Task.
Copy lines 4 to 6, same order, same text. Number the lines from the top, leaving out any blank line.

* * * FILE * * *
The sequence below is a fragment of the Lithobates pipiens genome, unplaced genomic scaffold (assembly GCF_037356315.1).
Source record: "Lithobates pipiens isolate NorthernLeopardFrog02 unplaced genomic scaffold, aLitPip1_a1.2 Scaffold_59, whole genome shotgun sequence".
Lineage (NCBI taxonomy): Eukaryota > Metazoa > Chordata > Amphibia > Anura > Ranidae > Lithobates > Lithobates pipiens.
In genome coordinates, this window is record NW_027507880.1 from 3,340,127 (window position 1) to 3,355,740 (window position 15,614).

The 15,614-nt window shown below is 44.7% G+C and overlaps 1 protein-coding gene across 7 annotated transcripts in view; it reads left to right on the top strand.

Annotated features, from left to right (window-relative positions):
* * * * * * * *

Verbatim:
In genome coordinates, this window is record NW_027507880.1 from 3,340,127 (window position 1) to 3,355,740 (window position 15,614).

The 15,614-nt window shown below is 44.7% G+C and overlaps 1 protein-coding gene across 7 annotated transcripts in view; it reads left to right on the top strand.

Annotated features, from left to right (window-relative positions):